Senate. Argh. House of Representatives. Ugh. Americans, clearly questioning the value and usefulness of their members of Congress, should take heart in another aspect of the democratic process — the scores of ballot measures that could have the most direct impact on their lives of any contests this election.
Across the country, 147 state ballot initiatives, questions and constitutional amendments will determine powerful policy: affecting things like how much money people earn, whether they can buy a beer, what shoppers know about their food, the kind of health care families can access and the limits on abortion, hunting and gun ownership. And, a somewhat meta question — when people can vote.
Here is NewsHour’s list of 11 measures to watch (why be confined to “10”?), a mix of the most important and the most interesting in the nation:
1. Minimum Wage. A fascinating combination of five states — from north and south, of red and blue stripe — are proposing increases in their minimum wage. Arkansas, South Dakota and Nebraska would raise their minimum wage, over various lengths of time, from the $6- or $7-an-hour range to at or above $8. Alaska would push the lowest wage rate from $8.75 to $9.75. And Illinois would move minimum wage workers to $10 an hour.
2. Ending prohibition. Arkansas voters will decide whether to roll back prohibition in the state’s many dry counties. The Natural State has one of the largest number of dry counties, where alcohol sales are prohibited, in the nation. The measure on the ballot would legalize alcohol across the state.
3. Guns. One of the most interesting ballot battles in the nation happens in Washington state. Voters there face two contrasting measures: one that would require background checks for guns purchased privately or at gun shows and another that would prohibit such background checks from being enacted. The NRA and gun-control groups are going head-to-head. (Sidenote: Alabama is also voting on guns — with a so-called “strict scrutiny” measure to make it harder to pass restrictions on gun ownership.)
4. Abortion. Colorado voters will decide on whether to define a fetus as a person. In North Dakota, the language on the ballot would state that life begins at conception. And in Tennessee, voters will decide whether to state that there is no assumed right to an abortion, in any situation.
5. Energy vs. Environment. Some big, expensive and overlooked battles are underway in this area. North Dakotans will decide whether to set aside 5 percent of their energy tax windfall (only $2 billion — yes, with a “B” — a year in taxes) for land and water conservation.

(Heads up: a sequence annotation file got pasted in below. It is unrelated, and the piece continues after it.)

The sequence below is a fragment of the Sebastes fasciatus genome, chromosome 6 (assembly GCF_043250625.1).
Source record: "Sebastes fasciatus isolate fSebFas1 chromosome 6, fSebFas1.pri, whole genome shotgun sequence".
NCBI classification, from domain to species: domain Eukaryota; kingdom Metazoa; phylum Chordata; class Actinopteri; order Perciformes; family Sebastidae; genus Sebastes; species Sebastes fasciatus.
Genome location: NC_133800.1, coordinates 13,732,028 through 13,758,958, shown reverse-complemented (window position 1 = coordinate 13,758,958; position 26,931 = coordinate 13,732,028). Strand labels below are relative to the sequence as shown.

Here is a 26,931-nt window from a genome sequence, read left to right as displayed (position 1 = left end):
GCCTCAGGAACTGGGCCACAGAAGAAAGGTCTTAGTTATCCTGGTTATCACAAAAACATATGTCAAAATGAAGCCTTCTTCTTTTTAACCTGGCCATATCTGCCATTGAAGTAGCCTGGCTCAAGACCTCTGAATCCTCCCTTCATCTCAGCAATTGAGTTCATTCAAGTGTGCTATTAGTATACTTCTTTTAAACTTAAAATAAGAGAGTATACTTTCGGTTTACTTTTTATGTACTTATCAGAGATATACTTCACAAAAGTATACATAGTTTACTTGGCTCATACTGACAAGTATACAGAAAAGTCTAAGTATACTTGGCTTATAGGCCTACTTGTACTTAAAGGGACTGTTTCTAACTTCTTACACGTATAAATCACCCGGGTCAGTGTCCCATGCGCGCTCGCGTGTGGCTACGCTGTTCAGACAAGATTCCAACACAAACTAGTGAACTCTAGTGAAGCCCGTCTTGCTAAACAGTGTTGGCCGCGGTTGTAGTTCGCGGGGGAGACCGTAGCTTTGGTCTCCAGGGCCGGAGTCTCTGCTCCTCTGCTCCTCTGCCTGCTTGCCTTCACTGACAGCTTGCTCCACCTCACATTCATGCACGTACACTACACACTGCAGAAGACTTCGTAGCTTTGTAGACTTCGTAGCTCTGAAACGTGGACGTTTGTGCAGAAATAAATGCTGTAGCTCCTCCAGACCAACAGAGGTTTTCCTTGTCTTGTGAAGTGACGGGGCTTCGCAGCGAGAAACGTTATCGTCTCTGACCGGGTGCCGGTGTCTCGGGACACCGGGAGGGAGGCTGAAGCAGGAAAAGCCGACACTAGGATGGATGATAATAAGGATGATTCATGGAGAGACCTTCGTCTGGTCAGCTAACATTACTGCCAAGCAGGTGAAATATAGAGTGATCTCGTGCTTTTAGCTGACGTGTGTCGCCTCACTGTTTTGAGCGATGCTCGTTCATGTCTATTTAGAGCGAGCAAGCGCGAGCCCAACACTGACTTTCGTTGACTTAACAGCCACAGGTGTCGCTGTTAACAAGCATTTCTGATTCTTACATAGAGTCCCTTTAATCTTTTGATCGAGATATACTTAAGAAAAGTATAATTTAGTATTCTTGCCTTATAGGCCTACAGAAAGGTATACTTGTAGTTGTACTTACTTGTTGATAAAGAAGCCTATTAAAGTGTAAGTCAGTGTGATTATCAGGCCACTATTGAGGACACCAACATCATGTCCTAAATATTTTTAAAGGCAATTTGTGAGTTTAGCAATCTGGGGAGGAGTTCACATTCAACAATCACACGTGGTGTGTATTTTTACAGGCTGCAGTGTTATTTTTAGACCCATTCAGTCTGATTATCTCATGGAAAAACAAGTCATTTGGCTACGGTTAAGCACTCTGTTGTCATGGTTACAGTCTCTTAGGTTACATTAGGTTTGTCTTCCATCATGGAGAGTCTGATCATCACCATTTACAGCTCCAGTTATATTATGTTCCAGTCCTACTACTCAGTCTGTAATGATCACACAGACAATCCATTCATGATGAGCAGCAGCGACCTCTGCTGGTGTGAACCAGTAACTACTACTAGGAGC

Alaskans will vote on whether to help a mining operation or protect a Bristol Bay salmon fishery. And in Colorado, voters will decide whether to make it more difficult for oil and gas drillers, particularly those engaged in “fracking”.
6. Keep judges longer. Hawaii will decide whether to increase the mandatory retirement for judges from 70 years old to 80 years old. Louisiana would remove its mandatory retirement age for judges altogether.
7. Hunting. A fiercely-contested ballot measure in Maine would ban the use of dogs or bait in bear hunting. Alabama and Mississippi would both pass measures stating that hunting is a right.
8. Voting. Connecticut, where many New York commuters face colossal traffic jams, is asking voters if they want the chance to vote before the day of the election. Missouri’s voters will decide on a potential six-day early voting window. In Montana, it’s not the timing for voting, but when you can register that’s on the ballot. Voter there will decide whether to end registration the Friday before an election.
9. Food. Wonder if your food is genetically modified? So do some legislators in Oregon and Colorado. Both states will vote on measure to require some kind of “genetically modified” label on such foods.
10. Marijuana. Three states and the District of Columbia are considering easing up on marijuana regulations. Ballot initiatives in Alaska, Oregon and Washington, D.C., would allow adults to possess small amounts of pot for private use. Florida’s voters will decide whether to allow medical marijuana use.
11. Prison time. Two decades after passing one of the most strict “three-strikes-and-you’re-out” laws in the country, California voters will decide whether to roll back penalties on a series of non-violent felonies, making them misdemeanors instead.